The daughter of the house in “The Adventure of the Copper Beeches”, on the other hand, knows exactly why she is being kept prisoner in the attic of her house. The housekeeper of the Copper Beeches informs Holmes that Miss Alice has been made ill to the point of death and kept locked in an upstairs attic until she agrees to sign away her property rights to her father even if she should marry. Alice has resolutely refused, even risking her health to do so.
The main plot of “The Adventure of The Copper Beeches” however concerns a second unmarried young woman, Violet Hunter. As the main catalyst of the story, Jann notes that Violet’s “courage and self-reliance are virtually unprecedented among women in the Holmes canon” (123). Hired to be a governess at the Copper Beeches, Violet discovers that she has actually been chosen to impersonate the imprisoned daughter of the house because of their similar appearance. Hunter’s situation offers a direct comparison to Alice’s. Violet is an independent young woman making her own living, without the supposed protection and guidance that a family should provide. Violet looks for that guidance elsewhere, first to the head of the agency which finds her positions and then to Sherlock Holmes to help her decide if she should take an assignment that seems strange because her salary would be exorbitant and she must cut off her hair to get the job. The head of the employment agency, Miss Sloper, tells Violet that if she doesn’t take the situation they will take her off their rolls, meaning she will have a hard time finding any jobs in future. And when an uneasy Holmes suggests she not take the position, Violet notes the excellent salary and that she has no other offers, little food in her cupboard and bills to pay. Violet Hunter turns out to be just as vulnerable to the family patriarch in “The Copper Beeches” as the daughter of the house because her independence is so tenuous that she is forced to take a questionable position because of coercion by the head of the employment agency and her own need to earn a living.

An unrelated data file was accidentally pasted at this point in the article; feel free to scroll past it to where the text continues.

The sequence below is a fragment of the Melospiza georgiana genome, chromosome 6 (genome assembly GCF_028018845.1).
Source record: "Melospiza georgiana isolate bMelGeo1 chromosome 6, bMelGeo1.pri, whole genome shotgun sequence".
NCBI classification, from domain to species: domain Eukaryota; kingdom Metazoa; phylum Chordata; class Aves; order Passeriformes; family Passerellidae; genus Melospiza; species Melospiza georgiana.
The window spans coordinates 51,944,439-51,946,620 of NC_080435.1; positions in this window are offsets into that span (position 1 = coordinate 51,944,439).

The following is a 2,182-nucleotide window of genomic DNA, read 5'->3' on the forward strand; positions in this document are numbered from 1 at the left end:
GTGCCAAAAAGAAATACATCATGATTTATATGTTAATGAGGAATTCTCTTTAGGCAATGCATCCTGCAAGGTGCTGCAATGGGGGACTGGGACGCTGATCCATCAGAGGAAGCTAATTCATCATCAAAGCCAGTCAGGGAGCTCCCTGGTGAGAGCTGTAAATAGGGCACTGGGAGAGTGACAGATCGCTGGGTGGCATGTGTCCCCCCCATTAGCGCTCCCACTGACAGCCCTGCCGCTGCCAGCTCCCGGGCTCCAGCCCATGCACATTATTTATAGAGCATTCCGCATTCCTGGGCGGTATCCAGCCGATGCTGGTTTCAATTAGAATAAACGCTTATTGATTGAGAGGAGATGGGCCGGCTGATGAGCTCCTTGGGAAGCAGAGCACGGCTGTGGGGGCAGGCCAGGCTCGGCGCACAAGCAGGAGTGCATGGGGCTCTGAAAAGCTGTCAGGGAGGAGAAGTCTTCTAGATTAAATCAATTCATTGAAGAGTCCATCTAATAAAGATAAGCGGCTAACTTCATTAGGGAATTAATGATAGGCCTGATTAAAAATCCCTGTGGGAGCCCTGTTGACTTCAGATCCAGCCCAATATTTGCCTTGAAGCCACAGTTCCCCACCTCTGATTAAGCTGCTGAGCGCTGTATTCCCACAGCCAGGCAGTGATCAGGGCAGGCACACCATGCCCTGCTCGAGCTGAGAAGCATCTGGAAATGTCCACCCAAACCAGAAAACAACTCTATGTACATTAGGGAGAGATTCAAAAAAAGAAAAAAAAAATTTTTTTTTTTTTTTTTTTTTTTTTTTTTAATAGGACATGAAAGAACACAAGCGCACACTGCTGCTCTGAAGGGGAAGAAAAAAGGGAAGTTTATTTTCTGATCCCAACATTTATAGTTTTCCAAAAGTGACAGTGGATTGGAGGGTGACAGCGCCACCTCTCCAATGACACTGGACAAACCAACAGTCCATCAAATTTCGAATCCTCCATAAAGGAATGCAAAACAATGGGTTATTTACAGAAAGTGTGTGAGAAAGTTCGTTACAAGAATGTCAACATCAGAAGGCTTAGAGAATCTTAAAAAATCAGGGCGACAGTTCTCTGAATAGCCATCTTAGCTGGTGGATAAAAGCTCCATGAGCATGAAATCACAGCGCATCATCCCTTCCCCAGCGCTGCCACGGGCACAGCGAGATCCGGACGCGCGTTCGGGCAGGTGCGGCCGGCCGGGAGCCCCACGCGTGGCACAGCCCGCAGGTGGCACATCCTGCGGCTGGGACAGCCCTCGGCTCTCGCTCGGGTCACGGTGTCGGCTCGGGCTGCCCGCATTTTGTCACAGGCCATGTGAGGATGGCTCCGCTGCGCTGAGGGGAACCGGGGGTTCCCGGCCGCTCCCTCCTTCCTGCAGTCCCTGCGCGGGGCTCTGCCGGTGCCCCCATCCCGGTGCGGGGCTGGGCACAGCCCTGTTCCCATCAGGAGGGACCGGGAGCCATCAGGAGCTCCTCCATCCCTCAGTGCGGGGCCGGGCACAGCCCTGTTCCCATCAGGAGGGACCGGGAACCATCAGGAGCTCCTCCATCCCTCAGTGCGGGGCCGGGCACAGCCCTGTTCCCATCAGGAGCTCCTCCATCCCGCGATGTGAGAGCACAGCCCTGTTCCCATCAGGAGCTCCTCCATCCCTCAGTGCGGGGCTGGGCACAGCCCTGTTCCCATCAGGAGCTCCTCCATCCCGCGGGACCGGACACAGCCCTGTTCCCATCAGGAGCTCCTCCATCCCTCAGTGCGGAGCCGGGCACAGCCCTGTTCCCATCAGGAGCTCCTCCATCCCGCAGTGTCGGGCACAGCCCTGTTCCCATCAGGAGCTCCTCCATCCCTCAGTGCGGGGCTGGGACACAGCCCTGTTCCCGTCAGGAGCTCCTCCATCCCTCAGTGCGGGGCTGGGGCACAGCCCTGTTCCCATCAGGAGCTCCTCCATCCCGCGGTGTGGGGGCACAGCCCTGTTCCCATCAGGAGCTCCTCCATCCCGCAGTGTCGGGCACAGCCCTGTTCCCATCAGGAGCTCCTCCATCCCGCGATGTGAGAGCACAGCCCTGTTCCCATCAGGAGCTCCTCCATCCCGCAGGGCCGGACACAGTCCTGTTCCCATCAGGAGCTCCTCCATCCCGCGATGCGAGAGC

Both stories concern an unmarried woman’s right to property and the custom of such property being managed by family members or guardians such as a father or stepfather. Helen Stoner and Alice Rucastle are without the protection of home and family that is expected and instead are exploited for their inheritances. Even the independent Violet Hunter, perhaps a version of the emerging New Woman of the Victorian era, is also vulnerable to exploitation. Her self-sufficiency relies on the virtue of strangers. Miss Sloper, who might have been expected to be protective of the young women in her ranks, demonstrates a quick willingness to force Violet to take a position that a seasoned employer should see is questionable, or to lose her association with the agency. Like Helen Stoner and Alice, Violet finds support for her rights and her choices by employing Sherlock Holmes. Helen and Alice Rucastle regain the rights to their financial property and Violet survives the Copper Beeches, is responsible for helping to free Alice, and goes on to run her own school.